Doctors advise you not to diagnose yourself online. You know (we all do it). ‘Google: Forearm pain’ returns 76,200 results. Have fun reading. By the time you’re finished, you’ve concluded that you have hit your forearm against a door, have bone cancer, or you’re a walking terrarium from a spider having laid eggs under the skin. Have a headache? I am sure you have a brain tumor. There are symptom checkers, pill checkers (what is that goofy looking white oval pill with odd numbers), and diagnosis via pictures. Over the years, many symptom checkers emerged, some here, some not. AskMD has a smartphone app, Everyday Health Symptom Checker (Online), Symptify (Online and Smartphone App), Symcat (Online), Isabel Symptom Checker (Online and Smartphone App), (Online), MayoClinic (Online), and so on. In COVID, everything is online, including results.

December 11, I received ‘A New Message in Your HealthVault.’ I figured either my doctor either wished me ‘Happy Holidays,’ ‘Holiday tips for staying healthy,’ or my echocardiogram results became available. The first sentence was ‘This is an auto-generated message,’ meaning that once the echocardiologist completed the reading, she auto-generated everyone’s results, including me. I started reading, line-by-line, ‘normal,’ ‘normal,’ ‘normal,’ ‘normal,’ ‘Cardiomyopathy (an enlargement of the heart due to thick or weak heart muscle).’ “Wait. What?” I murmured. ‘Cardiomyopathy,’ and nothing. No further explanation, no details, no you’re f***ed. Just ‘Cardiomyopathy.’ 

In truth, there is no ‘good’ cardiomyopathy. There are stages though. Stage A, where the patient has pre-heart failure and is at high risk of developing heart failure, to Stage D, which is characterized by structural changes to the heart and is experiencing heart failure symptoms. Stage D means one is f***ed … today. Stage A mitigation are aimed at trying to prevent further damage, whereas Stage D means transplant. 

For me, if the doctor runs a test and finds something suspicious (like cancer). I want to think the physician would call the patient, schedule time, and discuss the results. In a COVID world, to post potentially terminal news via the patient’s portal is probably not a good idea. I went through this once before.

In the 2019 bog post Nuts, I discussed my initial tumor results, as they were posted online. I called it ‘transactional.’ “… tumor in the neck measuring blah, blah, blah … Requires biopsy. Metastatic or secondary tumors may spread from another site … blah, blah, blah.” Every day someone gets news that a loved one has been diagnosed with a terminal disease. The shock can be overwhelming and paralyzing, and we shouldn’t take that lightly. Today, I received another bit of bad news—just how bad remains unclear. Therefore, it’s hard to get all ‘worked up’ until there is clarification. Still, there is an incorrigible part of me that wishes to return the favor.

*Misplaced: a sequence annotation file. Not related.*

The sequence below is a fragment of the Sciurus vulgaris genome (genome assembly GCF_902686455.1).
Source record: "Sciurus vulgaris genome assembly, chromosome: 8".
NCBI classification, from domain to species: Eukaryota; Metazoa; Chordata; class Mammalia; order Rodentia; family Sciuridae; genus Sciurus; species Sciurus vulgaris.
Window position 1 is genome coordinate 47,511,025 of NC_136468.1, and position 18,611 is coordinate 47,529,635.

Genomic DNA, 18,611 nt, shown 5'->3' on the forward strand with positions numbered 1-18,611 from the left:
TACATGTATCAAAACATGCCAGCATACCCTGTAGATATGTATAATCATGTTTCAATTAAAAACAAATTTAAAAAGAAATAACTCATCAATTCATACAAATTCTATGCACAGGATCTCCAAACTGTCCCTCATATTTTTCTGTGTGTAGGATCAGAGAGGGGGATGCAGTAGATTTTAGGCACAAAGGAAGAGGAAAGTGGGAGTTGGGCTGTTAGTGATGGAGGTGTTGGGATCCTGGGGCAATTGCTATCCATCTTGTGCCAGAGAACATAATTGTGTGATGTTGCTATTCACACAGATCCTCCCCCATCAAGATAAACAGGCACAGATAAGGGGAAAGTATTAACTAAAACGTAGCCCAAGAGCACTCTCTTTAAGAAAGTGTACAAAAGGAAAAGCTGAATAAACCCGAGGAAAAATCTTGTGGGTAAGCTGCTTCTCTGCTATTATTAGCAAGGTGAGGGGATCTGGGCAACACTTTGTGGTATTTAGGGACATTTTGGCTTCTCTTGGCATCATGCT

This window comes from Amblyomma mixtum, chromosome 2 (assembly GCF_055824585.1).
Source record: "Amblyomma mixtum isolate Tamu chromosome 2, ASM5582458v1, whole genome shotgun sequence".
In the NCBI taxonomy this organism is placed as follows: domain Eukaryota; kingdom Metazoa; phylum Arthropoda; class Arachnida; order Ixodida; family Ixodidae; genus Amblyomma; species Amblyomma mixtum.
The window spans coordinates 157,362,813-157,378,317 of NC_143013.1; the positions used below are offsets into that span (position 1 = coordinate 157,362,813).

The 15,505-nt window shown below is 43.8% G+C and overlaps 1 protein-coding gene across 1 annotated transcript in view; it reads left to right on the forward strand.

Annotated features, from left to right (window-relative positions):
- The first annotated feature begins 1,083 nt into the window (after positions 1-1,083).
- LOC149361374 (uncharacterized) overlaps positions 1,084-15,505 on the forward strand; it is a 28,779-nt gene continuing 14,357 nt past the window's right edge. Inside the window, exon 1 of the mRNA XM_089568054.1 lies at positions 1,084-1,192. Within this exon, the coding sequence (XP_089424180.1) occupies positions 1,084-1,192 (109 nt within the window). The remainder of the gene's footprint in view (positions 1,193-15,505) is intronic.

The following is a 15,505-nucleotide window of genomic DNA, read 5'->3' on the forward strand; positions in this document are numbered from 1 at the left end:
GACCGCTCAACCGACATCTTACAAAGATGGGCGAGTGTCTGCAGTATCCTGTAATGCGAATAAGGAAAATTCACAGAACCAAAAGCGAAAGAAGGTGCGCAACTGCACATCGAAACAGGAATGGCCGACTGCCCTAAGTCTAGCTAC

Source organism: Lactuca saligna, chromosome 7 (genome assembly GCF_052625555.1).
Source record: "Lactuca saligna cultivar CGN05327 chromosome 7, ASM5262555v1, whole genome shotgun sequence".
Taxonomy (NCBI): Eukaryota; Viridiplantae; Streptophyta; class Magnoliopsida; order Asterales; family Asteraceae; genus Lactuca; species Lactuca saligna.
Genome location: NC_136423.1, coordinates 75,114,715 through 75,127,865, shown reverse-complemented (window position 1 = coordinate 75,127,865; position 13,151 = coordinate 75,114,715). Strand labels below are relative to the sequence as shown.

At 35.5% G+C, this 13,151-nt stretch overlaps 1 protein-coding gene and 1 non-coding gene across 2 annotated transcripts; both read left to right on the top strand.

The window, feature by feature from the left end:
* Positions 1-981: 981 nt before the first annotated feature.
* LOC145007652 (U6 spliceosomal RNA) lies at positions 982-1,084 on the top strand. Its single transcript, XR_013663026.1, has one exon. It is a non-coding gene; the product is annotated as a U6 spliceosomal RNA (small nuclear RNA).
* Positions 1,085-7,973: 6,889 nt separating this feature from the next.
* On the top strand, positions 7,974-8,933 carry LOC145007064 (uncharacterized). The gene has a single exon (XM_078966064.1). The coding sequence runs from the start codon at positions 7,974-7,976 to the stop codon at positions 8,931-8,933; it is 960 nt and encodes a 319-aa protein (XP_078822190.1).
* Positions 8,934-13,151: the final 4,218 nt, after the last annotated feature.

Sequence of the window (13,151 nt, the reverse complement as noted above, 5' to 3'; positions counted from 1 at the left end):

Imagine the echocardiologist coming in from a lazy weekend and receiving ‘This is an auto-generated message. Your bank account will be frozen.’ Nothing further. No detail, no clarification. The message could be more sly, ‘This is an auto-generated message. Your vehicle brakes will fail sometime in the next two-thousand miles only if driven 646.4 feet above sea level,’ meaning the person has to figure out why the brakes will fail and if any part of the current area is above 646.4 feet about sea level. And lastly, ‘This is an auto-generated message. Anyone who used the toilet paper last Friday must be tested.’ Yet, upon reflecting, this is a shared life. 

Human beings share everything, including birth, aging, illness, death, sorrow, pain, grief, getting what we don’t want, not getting what we want, and losing what we cherish. Even in the darkest early days of the illness, when I didn’t understand, I remembered the first noble truth: suffering. Yes, it’s true that life brings with it a considerable share of unpleasantness and difficulties, but happiness and joy are available, too. Taoist sage Chuang Tzu referred to the world as the realm of the ten thousand joys and the ten thousand sorrows. 

Through spirituality, I’ve learned to set aside fear and the fight to live genuinely. Even in my own chronic and, at times, debilitating illness, I can see a different disease perspective. It’s not about surrendering to death, it’s about accepting the current state of my health and, using it as a life marker, and learning to take the best care of my body and mind. It’s about living gracefully and fully in light of that which will challenge us all.

If none of that works, try humor. Type the following.

This is an auto-generated message. Anyone who used the toilet paper last Friday must be tested.’

Press ‘Send.’